Sprinkle sesame seeds all over the crackers and press them into the crackers. You can do this with your fingers or by lightly going over them with a rolling pin. This step is optional. I make them with and without sesame seeds and they’re yummy either way. Seed crackers just look a little nicer if you’re making these for a cheese or charcuterie board.
Bake for 8-10 minutes, depending on how hot your oven is. You’ll know they’re done when they start to have pale golden brown spots on them or start to turn brown at the edges. The steam from the soup creates lots of little pockets in the dough, which result in light, crispy, and puffy crackers.
Cool on the baking trays for at least 2 minutes and then transfer the crackers to wire cooling racks. I let mine cool all the way (for a few hours) before transferring them to tupperware to store, but they’re ready to eat as soon as 5 minutes after they come out of the oven.
Roll the dough remnants along with the remaining dough, and continue the same steps again while the first tray bakes.
Rotate the trays, so when the first tray comes out of the oven, put the next tray in.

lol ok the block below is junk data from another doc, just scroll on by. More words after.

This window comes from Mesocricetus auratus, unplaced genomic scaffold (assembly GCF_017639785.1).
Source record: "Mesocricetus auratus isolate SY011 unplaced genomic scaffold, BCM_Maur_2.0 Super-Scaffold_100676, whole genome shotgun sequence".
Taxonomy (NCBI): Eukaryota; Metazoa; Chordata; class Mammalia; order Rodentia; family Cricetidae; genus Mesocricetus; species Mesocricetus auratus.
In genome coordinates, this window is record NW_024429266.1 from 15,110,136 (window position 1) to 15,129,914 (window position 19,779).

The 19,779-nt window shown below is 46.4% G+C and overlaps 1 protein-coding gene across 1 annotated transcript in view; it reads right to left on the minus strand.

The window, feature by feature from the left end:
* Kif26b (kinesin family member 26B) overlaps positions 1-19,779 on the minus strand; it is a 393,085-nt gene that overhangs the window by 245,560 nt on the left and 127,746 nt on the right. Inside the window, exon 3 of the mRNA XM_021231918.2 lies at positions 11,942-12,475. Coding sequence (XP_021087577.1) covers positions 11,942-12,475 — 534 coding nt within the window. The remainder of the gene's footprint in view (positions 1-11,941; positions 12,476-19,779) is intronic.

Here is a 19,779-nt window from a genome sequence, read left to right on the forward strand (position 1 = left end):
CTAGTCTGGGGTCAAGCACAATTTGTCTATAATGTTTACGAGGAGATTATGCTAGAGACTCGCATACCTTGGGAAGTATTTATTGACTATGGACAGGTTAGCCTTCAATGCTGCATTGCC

Repeat until all the homemade cracker dough is used up. The last few pieces I usually just bake as blobs. You can feed them to the most naive member of your family, and call them amoebas.
Eat some with the rest of the can of soup that you had leftover from making these (or homemade soup) or top them with (or dip them into) hummus, olive tapenade, or pâté for canapés. (Just remember that if you plan to top them with anything, you’ll want to do so right before serving/eating them, so that the toppings don’t make the crackers soggy.)
Serve as part of a cheese and cracker platter or a charcuterie board at a family gathering, happy hour, or party with friends.
These crunchy crackers usually stay good at room temperature in an air-tight container for up to a week, but they are the most brittle and crispy after baking, so I recommend sharing them with friends or neighbors (edible homemade gifts are the best kinds of gifts). People will be very impressed that you made savory crackers from scratch. You don’t have to tell them how easy they were to make. To keep them for longer than 5 days, freeze them in a well-sealed airtight container for up to one month. When you take them out of the freezer, set them on the counter and let the container come to room temperature without opening it.
If you accidentally forget about the crackers (then I admire your willpower around snacks) and more than 5 days pass, you can revive them in the oven or air fryer for a few minutes, at 350º.
* I use mostly organic ingredients when I cook, but I realize that not everyone has the disposable income to purchase all organic ingredients. Therefore, I only specify organic on the ingredients that really matter - when buying the organic version is the only way to ensure that the item is vegan.